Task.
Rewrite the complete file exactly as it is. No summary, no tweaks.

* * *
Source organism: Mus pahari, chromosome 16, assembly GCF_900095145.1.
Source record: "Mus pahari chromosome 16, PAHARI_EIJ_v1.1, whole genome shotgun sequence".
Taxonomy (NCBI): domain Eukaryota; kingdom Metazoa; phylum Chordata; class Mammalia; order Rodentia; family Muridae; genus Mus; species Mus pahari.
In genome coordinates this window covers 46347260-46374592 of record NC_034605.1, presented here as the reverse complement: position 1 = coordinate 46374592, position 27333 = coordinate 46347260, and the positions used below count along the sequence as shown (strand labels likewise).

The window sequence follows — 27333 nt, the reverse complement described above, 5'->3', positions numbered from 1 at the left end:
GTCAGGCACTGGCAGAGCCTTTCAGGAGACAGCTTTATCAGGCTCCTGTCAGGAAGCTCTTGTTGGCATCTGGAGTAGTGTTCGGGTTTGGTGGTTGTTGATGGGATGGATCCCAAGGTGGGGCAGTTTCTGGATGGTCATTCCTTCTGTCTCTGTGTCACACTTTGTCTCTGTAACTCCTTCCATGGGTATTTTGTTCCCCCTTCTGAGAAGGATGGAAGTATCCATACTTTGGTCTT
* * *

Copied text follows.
Source organism: Mus pahari, chromosome 16, assembly GCF_900095145.1.
Source record: "Mus pahari chromosome 16, PAHARI_EIJ_v1.1, whole genome shotgun sequence".
Taxonomy (NCBI): domain Eukaryota; kingdom Metazoa; phylum Chordata; class Mammalia; order Rodentia; family Muridae; genus Mus; species Mus pahari.
In genome coordinates this window covers 46347260-46374592 of record NC_034605.1, presented here as the reverse complement: position 1 = coordinate 46374592, position 27333 = coordinate 46347260, and the positions used below count along the sequence as shown (strand labels likewise).

The window sequence follows — 27333 nt, the reverse complement described above, 5'->3', positions numbered from 1 at the left end:
GTCAGGCACTGGCAGAGCCTTTCAGGAGACAGCTTTATCAGGCTCCTGTCAGGAAGCTCTTGTTGGCATCTGGAGTAGTGTTCGGGTTTGGTGGTTGTTGATGGGATGGATCCCAAGGTGGGGCAGTTTCTGGATGGTCATTCCTTCTGTCTCTGTGTCACACTTTGTCTCTGTAACTCCTTCCATGGGTATTTTGTTCCCCCTTCTGAGAAGGATGGAAGTATCCATACTTTGGTCTT